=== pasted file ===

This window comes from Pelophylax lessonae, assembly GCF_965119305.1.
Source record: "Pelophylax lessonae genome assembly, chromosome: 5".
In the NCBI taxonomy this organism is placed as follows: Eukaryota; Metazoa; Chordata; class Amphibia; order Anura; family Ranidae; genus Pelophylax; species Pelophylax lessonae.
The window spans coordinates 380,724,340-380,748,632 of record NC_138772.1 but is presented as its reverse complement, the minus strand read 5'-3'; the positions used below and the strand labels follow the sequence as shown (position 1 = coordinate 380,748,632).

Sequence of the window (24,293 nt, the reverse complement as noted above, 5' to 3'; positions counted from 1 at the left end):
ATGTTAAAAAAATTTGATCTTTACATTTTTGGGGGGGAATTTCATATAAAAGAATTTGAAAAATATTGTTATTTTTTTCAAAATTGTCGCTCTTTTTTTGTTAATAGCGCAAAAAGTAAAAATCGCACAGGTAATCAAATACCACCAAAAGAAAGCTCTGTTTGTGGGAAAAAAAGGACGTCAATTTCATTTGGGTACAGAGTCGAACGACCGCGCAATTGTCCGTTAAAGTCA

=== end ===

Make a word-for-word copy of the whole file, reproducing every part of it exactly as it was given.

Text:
This window comes from Pelophylax lessonae, assembly GCF_965119305.1.
Source record: "Pelophylax lessonae genome assembly, chromosome: 5".
In the NCBI taxonomy this organism is placed as follows: Eukaryota; Metazoa; Chordata; class Amphibia; order Anura; family Ranidae; genus Pelophylax; species Pelophylax lessonae.
The window spans coordinates 380,724,340-380,748,632 of record NC_138772.1 but is presented as its reverse complement, the minus strand read 5'-3'; the positions used below and the strand labels follow the sequence as shown (position 1 = coordinate 380,748,632).

Sequence of the window (24,293 nt, the reverse complement as noted above, 5' to 3'; positions counted from 1 at the left end):
ATGTTAAAAAAATTTGATCTTTACATTTTTGGGGGGGAATTTCATATAAAAGAATTTGAAAAATATTGTTATTTTTTTCAAAATTGTCGCTCTTTTTTTGTTAATAGCGCAAAAAGTAAAAATCGCACAGGTAATCAAATACCACCAAAAGAAAGCTCTGTTTGTGGGAAAAAAAGGACGTCAATTTCATTTGGGTACAGAGTCGAACGACCGCGCAATTGTCCGTTAAAGTCA